Participatory sector reform in Ghana, forthcoming dialogues in Tanzania and Madagascar, team news, blogs and publications...
IIED drylands newsletter
The IIED Artisanal and small-scale mining newsletter is sent out quarterly. Updates from the team focus on our work in Ghana, Tanzania, Madagascar and more...
Dear friends, 

Welcome to our first newsletter on artisanal and small-scale mining (ASM). As our many colleagues and partners agree, ASM can make a positive contribution to inclusive and equitable sustainable development and growth, with improved inclusivity and equitability. Our ASM dialogue programme provides a much-needed forum for multi-stakeholder collaboration and knowledge sharing to promote better governance, greater voice, and secure and productive employment across the mining sector and complementary rural livelihoods.

Our new, quarterly newsletter will help keep you informed. It is produced by our ASM team, including Fitsum Weldegiorgis, who joined us recently. Abbi Buxton, who led the ASM team for two years, will return to the programme at the end of the year as an advisor following her maternity leave. Other members are Steve Bass, who acts as our dialogues’ global convenor; Gabriela Flores, our communications adviser; and Frances Reynolds, who manages our projects and finances.

We're interested to hear your thoughts on how our work should evolve, so you're very welcome to share your views with us.
The ASM team

News stories

On our way to participatory sector reform in Ghana

Our first ASM country dialogue began in 2015 in Ghana, where we've supported Ghanaian stakeholders to identify priorities for participatory sector reform — a long-held wish of the authorities. Through research, dialogue and communications, we helped stakeholders dissect the problem into manageable pieces, bring the right people together, agree a plan of action and appoint leaders to guide them. We are now supporting a group of Ghanaian government, business and community leaders to implement the roadmap for sector reform.

Building the foundations for a dialogue in Tanzania

We are currently scoping the next country dialogue to take place in Tanzania. The pre-dialogue starts in the last quarter of 2016, when we will focus on designing a process tailored to Tanzanian stakeholders’ needs and the national context. We will engage with key stakeholders to map knowledge and perspectives, and to identify contentious issues and possible solutions. We will also identify national partner organisations to undertake research and to convene the dialogue.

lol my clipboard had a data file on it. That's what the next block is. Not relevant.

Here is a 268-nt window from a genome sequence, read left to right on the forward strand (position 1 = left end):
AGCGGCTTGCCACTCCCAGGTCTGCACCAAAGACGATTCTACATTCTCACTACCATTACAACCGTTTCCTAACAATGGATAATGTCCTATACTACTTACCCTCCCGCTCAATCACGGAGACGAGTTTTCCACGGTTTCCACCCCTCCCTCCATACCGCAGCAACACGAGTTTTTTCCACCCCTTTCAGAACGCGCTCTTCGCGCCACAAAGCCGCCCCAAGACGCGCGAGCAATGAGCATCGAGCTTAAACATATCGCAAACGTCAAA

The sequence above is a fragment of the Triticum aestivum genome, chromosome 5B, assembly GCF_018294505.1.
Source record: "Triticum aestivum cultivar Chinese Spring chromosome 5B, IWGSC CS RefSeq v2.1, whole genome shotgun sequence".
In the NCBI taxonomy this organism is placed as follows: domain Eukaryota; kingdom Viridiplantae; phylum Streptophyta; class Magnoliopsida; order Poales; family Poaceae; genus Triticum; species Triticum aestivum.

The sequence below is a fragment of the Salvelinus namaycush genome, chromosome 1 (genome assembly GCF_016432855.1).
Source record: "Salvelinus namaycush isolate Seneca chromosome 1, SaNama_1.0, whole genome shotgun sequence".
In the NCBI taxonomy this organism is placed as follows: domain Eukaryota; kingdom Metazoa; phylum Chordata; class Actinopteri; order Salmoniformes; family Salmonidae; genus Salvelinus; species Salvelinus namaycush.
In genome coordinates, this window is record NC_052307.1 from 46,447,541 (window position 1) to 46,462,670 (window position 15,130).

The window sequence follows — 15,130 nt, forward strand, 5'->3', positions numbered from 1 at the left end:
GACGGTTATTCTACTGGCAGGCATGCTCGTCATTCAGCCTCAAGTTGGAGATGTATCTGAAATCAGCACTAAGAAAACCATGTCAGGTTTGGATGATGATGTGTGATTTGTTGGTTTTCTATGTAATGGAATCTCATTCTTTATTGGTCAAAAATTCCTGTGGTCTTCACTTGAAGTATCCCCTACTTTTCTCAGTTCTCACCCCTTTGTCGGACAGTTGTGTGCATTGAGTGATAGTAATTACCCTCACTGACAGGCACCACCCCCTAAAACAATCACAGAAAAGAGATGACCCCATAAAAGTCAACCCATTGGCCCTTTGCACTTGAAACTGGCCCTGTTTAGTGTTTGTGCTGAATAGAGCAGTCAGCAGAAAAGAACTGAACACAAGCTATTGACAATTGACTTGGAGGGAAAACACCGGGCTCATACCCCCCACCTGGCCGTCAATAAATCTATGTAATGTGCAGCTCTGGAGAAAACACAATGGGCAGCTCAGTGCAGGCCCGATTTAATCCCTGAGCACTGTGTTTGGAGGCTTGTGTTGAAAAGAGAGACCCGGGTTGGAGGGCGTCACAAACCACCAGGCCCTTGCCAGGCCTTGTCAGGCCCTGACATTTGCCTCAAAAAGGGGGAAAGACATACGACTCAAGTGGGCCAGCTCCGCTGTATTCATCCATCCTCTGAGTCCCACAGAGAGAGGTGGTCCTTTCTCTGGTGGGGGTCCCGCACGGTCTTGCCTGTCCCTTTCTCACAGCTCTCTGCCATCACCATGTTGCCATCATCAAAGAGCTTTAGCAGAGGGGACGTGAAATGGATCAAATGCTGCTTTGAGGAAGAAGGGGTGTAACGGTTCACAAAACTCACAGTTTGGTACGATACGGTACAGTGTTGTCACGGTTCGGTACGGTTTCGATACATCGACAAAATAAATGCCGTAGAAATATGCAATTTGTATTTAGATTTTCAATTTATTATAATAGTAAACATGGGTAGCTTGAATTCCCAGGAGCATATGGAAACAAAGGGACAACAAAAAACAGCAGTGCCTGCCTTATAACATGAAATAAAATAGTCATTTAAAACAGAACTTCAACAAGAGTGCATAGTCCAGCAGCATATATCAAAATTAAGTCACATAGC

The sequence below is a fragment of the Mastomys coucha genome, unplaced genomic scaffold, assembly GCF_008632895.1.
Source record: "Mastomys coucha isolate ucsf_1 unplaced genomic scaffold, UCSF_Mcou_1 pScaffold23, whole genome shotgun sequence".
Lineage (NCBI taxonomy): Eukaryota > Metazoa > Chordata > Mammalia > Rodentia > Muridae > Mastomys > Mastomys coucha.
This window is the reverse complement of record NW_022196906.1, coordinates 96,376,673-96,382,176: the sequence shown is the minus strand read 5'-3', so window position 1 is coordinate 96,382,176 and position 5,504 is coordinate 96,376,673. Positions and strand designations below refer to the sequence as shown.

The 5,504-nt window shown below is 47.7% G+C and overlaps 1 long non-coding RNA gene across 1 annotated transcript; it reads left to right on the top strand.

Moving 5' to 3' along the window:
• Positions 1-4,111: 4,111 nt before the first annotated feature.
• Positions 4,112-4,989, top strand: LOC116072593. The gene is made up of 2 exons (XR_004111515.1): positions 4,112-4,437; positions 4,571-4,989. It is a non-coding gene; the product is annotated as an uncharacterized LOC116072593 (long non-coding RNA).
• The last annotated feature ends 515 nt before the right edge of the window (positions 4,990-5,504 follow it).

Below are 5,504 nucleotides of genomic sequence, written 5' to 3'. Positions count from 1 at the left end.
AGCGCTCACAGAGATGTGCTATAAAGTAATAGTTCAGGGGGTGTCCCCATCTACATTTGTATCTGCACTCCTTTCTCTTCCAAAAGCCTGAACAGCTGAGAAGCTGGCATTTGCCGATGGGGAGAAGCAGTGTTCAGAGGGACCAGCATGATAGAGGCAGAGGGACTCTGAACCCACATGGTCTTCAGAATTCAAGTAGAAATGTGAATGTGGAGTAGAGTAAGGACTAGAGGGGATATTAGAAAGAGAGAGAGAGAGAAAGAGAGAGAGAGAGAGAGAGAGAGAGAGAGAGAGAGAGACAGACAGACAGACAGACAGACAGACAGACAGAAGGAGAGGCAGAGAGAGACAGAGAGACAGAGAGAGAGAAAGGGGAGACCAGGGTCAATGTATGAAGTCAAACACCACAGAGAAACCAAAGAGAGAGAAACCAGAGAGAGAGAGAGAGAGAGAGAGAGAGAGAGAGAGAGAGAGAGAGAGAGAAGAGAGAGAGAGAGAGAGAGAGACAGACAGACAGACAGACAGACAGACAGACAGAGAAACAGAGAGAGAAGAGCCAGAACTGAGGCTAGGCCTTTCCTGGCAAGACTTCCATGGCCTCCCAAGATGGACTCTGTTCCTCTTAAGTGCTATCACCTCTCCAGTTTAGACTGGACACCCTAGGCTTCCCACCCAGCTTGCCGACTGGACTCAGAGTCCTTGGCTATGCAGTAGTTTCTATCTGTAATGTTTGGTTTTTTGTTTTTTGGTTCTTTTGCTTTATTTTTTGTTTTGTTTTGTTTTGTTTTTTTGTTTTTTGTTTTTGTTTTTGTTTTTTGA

Small-scale gold miners in Madagascar. Photo: Global Environment Facility

Contributing to an inclusive ASM sector in Madagascar

We are working with GIZ Madagascar to convene a multi-stakeholder dialogue designed to turn ASM into an engine for fighting the extreme poverty of the country, while ensuring environmental impacts are minimised. A series of local dialogues over the last few months will contribute to a national dialogue later this year. We are advising GIZ, drawing on our experience convening participatory processes in mining and other natural resources sectors.
Women including mining engineer Judith Akorfa Buaba (centre) employed at the Dakete mine, in Ghana (Photo: Gabriela Flores Zavala)

Can mining dig rural women out of poverty in Ghana?

An IIED dialogue with small-scale mining communities discovered that women see mining as a source of hope – but that their dreams are seldom realised.

Amani Mhinda, executive director of Haki Madini, in Tanzania, provides a policy perspective.
Small-scale gold miners in Madagascar. Photo: Global Environment Facility

Miners' voices

We listen to the voices and stories of artisanal miners and others working in artisanal mining operations at the community level. 

Meet 11 artisanal gold miners from the mining district of Tarkwa in Ghana.
News of our ASM work has also been featured by Ghanaian media and other outlets:


Artisanal and small-scale gold mining in Ghana. Evidence to inform an ‘action dialogue’
James McQuilken and Gavin Hilson

In January 2016 Ghana hosted a multi-stakeholder ‘action dialogue’ on ASM – the first of IIED’s global dialogue series to facilitate the rights-based formalisation of ASM within a more inclusive and responsible mining sector. This paper provides background research on ASM in Ghana – giving an overview of the sector, identifying the barriers to formalisation, and offering some actionable ‘ways forward’.
State gold buying programmes
State gold-buying programmes. Effective instruments to reform the artisanal and small-scale gold mining sector?
RCS Global

Artisanal and small-scale gold mining provides a living to some 100 million people, offering huge potential for rural development. Yet the sector remains mostly informal and difficult to regulate despite decades of efforts by governments around the world. Learn from case studies in five countries, drawing out the challenges and potential factors for success in developing effective state gold-buying programmes.
Artisinal and small-scale mining and agriculture
Artisanal and small-scale mining and agriculture. Exploring their links in rural sub-Saharan Africa
Gavin Hilson

With most of sub-Saharan Africa's ASM activities informal because registration is often costly and bureaucratic, the resulting illegality has overshadowed its importance, in particular how many subsistence farmers now rely on ASM for their disposable incomes. This paper explores the links between ASM and subsistence farming in sub-Saharan Africa, and suggests ways in which to harness more effectively the former’s ‘livelihoods’ dimension in policy.

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